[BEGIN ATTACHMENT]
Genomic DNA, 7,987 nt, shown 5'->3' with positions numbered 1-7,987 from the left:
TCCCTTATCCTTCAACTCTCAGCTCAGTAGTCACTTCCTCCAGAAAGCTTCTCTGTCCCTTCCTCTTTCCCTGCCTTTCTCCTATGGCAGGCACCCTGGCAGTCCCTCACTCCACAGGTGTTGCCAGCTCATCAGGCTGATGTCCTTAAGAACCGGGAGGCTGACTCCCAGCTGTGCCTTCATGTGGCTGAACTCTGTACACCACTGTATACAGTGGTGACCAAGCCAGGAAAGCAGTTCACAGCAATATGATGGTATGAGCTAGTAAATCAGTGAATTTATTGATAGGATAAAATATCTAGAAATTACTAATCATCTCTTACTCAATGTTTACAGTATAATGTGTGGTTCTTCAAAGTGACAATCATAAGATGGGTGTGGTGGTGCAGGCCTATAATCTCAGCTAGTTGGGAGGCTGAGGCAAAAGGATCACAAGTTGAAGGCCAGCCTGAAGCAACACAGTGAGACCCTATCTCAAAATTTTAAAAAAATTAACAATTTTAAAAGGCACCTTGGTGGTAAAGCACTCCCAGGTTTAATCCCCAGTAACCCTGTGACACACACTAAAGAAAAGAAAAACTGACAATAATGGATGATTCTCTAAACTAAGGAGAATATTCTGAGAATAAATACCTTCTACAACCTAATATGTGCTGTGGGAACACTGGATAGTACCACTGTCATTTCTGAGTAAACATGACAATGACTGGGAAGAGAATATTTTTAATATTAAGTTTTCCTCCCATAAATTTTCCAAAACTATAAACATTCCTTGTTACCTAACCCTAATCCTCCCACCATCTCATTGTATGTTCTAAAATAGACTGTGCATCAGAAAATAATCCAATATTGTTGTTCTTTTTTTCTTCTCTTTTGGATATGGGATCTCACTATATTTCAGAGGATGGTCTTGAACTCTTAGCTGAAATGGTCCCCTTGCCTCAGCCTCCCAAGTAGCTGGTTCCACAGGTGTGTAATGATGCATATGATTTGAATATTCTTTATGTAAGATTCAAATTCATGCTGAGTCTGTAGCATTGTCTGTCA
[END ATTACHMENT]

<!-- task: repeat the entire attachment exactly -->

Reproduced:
Genomic DNA, 7,987 nt, shown 5'->3' with positions numbered 1-7,987 from the left:
TCCCTTATCCTTCAACTCTCAGCTCAGTAGTCACTTCCTCCAGAAAGCTTCTCTGTCCCTTCCTCTTTCCCTGCCTTTCTCCTATGGCAGGCACCCTGGCAGTCCCTCACTCCACAGGTGTTGCCAGCTCATCAGGCTGATGTCCTTAAGAACCGGGAGGCTGACTCCCAGCTGTGCCTTCATGTGGCTGAACTCTGTACACCACTGTATACAGTGGTGACCAAGCCAGGAAAGCAGTTCACAGCAATATGATGGTATGAGCTAGTAAATCAGTGAATTTATTGATAGGATAAAATATCTAGAAATTACTAATCATCTCTTACTCAATGTTTACAGTATAATGTGTGGTTCTTCAAAGTGACAATCATAAGATGGGTGTGGTGGTGCAGGCCTATAATCTCAGCTAGTTGGGAGGCTGAGGCAAAAGGATCACAAGTTGAAGGCCAGCCTGAAGCAACACAGTGAGACCCTATCTCAAAATTTTAAAAAAATTAACAATTTTAAAAGGCACCTTGGTGGTAAAGCACTCCCAGGTTTAATCCCCAGTAACCCTGTGACACACACTAAAGAAAAGAAAAACTGACAATAATGGATGATTCTCTAAACTAAGGAGAATATTCTGAGAATAAATACCTTCTACAACCTAATATGTGCTGTGGGAACACTGGATAGTACCACTGTCATTTCTGAGTAAACATGACAATGACTGGGAAGAGAATATTTTTAATATTAAGTTTTCCTCCCATAAATTTTCCAAAACTATAAACATTCCTTGTTACCTAACCCTAATCCTCCCACCATCTCATTGTATGTTCTAAAATAGACTGTGCATCAGAAAATAATCCAATATTGTTGTTCTTTTTTTCTTCTCTTTTGGATATGGGATCTCACTATATTTCAGAGGATGGTCTTGAACTCTTAGCTGAAATGGTCCCCTTGCCTCAGCCTCCCAAGTAGCTGGTTCCACAGGTGTGTAATGATGCATATGATTTGAATATTCTTTATGTAAGATTCAAATTCATGCTGAGTCTGTAGCATTGTCTGTCA